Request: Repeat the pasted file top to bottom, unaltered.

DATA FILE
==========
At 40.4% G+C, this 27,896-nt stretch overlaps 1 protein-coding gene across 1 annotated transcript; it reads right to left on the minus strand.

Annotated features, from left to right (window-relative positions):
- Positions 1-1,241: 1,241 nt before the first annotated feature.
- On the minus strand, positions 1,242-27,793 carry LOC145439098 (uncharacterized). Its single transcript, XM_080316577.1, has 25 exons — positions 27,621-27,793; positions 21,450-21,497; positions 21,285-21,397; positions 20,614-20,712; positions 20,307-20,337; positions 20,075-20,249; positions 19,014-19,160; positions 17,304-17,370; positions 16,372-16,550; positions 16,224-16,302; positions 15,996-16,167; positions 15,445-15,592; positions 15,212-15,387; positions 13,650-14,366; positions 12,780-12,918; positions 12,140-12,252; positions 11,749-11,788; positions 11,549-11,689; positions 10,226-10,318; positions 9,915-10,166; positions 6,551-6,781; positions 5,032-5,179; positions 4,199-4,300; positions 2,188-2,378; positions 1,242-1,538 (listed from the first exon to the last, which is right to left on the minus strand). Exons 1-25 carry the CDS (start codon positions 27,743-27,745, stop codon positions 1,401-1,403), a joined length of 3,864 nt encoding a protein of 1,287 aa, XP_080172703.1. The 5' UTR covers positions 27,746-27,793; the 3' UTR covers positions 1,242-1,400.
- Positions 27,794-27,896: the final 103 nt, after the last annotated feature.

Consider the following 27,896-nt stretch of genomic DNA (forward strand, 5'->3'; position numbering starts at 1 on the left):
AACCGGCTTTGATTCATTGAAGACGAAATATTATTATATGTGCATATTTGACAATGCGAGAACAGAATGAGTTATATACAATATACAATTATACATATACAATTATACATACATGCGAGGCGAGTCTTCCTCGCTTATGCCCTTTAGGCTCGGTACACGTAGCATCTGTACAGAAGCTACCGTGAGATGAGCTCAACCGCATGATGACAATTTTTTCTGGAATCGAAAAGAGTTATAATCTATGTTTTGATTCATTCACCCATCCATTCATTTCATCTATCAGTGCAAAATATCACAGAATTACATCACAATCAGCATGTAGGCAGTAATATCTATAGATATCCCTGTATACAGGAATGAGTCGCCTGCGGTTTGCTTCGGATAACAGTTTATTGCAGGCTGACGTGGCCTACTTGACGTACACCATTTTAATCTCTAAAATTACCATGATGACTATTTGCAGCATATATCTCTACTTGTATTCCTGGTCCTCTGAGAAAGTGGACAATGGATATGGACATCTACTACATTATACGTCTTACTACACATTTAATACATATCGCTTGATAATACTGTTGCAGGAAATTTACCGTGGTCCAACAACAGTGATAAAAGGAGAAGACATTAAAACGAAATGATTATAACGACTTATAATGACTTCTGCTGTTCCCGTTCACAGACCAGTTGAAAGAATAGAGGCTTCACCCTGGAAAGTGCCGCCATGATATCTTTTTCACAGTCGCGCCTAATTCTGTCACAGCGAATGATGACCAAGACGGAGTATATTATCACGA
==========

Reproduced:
At 40.4% G+C, this 27,896-nt stretch overlaps 1 protein-coding gene across 1 annotated transcript; it reads right to left on the minus strand.

Annotated features, from left to right (window-relative positions):
- Positions 1-1,241: 1,241 nt before the first annotated feature.
- On the minus strand, positions 1,242-27,793 carry LOC145439098 (uncharacterized). Its single transcript, XM_080316577.1, has 25 exons — positions 27,621-27,793; positions 21,450-21,497; positions 21,285-21,397; positions 20,614-20,712; positions 20,307-20,337; positions 20,075-20,249; positions 19,014-19,160; positions 17,304-17,370; positions 16,372-16,550; positions 16,224-16,302; positions 15,996-16,167; positions 15,445-15,592; positions 15,212-15,387; positions 13,650-14,366; positions 12,780-12,918; positions 12,140-12,252; positions 11,749-11,788; positions 11,549-11,689; positions 10,226-10,318; positions 9,915-10,166; positions 6,551-6,781; positions 5,032-5,179; positions 4,199-4,300; positions 2,188-2,378; positions 1,242-1,538 (listed from the first exon to the last, which is right to left on the minus strand). Exons 1-25 carry the CDS (start codon positions 27,743-27,745, stop codon positions 1,401-1,403), a joined length of 3,864 nt encoding a protein of 1,287 aa, XP_080172703.1. The 5' UTR covers positions 27,746-27,793; the 3' UTR covers positions 1,242-1,400.
- Positions 27,794-27,896: the final 103 nt, after the last annotated feature.

Consider the following 27,896-nt stretch of genomic DNA (forward strand, 5'->3'; position numbering starts at 1 on the left):
AACCGGCTTTGATTCATTGAAGACGAAATATTATTATATGTGCATATTTGACAATGCGAGAACAGAATGAGTTATATACAATATACAATTATACATATACAATTATACATACATGCGAGGCGAGTCTTCCTCGCTTATGCCCTTTAGGCTCGGTACACGTAGCATCTGTACAGAAGCTACCGTGAGATGAGCTCAACCGCATGATGACAATTTTTTCTGGAATCGAAAAGAGTTATAATCTATGTTTTGATTCATTCACCCATCCATTCATTTCATCTATCAGTGCAAAATATCACAGAATTACATCACAATCAGCATGTAGGCAGTAATATCTATAGATATCCCTGTATACAGGAATGAGTCGCCTGCGGTTTGCTTCGGATAACAGTTTATTGCAGGCTGACGTGGCCTACTTGACGTACACCATTTTAATCTCTAAAATTACCATGATGACTATTTGCAGCATATATCTCTACTTGTATTCCTGGTCCTCTGAGAAAGTGGACAATGGATATGGACATCTACTACATTATACGTCTTACTACACATTTAATACATATCGCTTGATAATACTGTTGCAGGAAATTTACCGTGGTCCAACAACAGTGATAAAAGGAGAAGACATTAAAACGAAATGATTATAACGACTTATAATGACTTCTGCTGTTCCCGTTCACAGACCAGTTGAAAGAATAGAGGCTTCACCCTGGAAAGTGCCGCCATGATATCTTTTTCACAGTCGCGCCTAATTCTGTCACAGCGAATGATGACCAAGACGGAGTATATTATCACGA